<a href=""></a>

The Best Worst Wedding Ever

Wind, Rain, and Hail Couldn’t Dampen the Joyful Spirit of the Day

It was in the darkness of the third power outage, a river of mud forming fast at the west end of the tent, that I realized I was living the wedding of my dreams. The downpour, wind-driven and pounding at this point, was an accidental backbeat as people broke into song from the depths of the dark, “Going to the Chapel” rising up joyously and unexpectedly from the belly of the tent’s ocean side. People were seren­dipitously singing by candlelight in the deluge on the edge of the Pacific Ocean.

There had long since been a boardwalk bridge fashioned out of shipping pallets to allow people “mud free” travel to and from the bar, and my wife — my just-wed partner in crime forever — was about 30 feet away, sparkling and laughing amid a soiled sort of madness that most brides would have no problem calling a nightmare. The wonderful power of it all grabbed me from behind in a warm, full-body embrace; I felt my throat tighten and my eyes tear with a type of joy I had never before known in my life. (Yeah, that’s right: I’m admitting in print that I cried at my wedding.)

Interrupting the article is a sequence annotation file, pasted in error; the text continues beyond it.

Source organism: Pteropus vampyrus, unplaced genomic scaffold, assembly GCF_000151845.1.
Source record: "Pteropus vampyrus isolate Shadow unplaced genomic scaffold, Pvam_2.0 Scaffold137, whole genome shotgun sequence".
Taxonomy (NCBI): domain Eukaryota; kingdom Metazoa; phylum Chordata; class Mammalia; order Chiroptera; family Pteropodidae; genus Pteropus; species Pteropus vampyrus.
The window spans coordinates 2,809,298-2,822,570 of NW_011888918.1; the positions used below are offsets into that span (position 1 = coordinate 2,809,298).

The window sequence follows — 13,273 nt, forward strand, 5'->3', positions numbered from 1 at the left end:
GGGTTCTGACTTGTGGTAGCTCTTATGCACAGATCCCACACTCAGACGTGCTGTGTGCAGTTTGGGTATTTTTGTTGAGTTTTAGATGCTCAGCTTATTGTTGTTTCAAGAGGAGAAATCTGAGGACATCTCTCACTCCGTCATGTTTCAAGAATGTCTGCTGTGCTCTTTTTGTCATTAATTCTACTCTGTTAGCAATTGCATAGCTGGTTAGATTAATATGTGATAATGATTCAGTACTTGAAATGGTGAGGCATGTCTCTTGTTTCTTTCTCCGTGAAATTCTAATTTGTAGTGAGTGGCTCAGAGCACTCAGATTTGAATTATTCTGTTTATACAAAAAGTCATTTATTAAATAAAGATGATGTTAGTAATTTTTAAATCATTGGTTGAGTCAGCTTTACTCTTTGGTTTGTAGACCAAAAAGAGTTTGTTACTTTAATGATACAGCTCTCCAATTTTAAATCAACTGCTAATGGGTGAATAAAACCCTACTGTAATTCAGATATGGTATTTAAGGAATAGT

Wedding Posse

It never seems easy for a bride and groom to pick a wedding party. Tradition tells us to keep the numbers down, but reality tells us otherwise. Invariably, someone gets left out, a special cousin gets dissed, or a high school friend calls you in the middle of the night and starts blabbering on about needing info on the wedding party when in fact he/she hasn’t made the cut. It isn’t pretty, it isn’t fun, and, well, let’s just say it can lead to rather focused “discussions” between the bride and groom about who actually makes the list.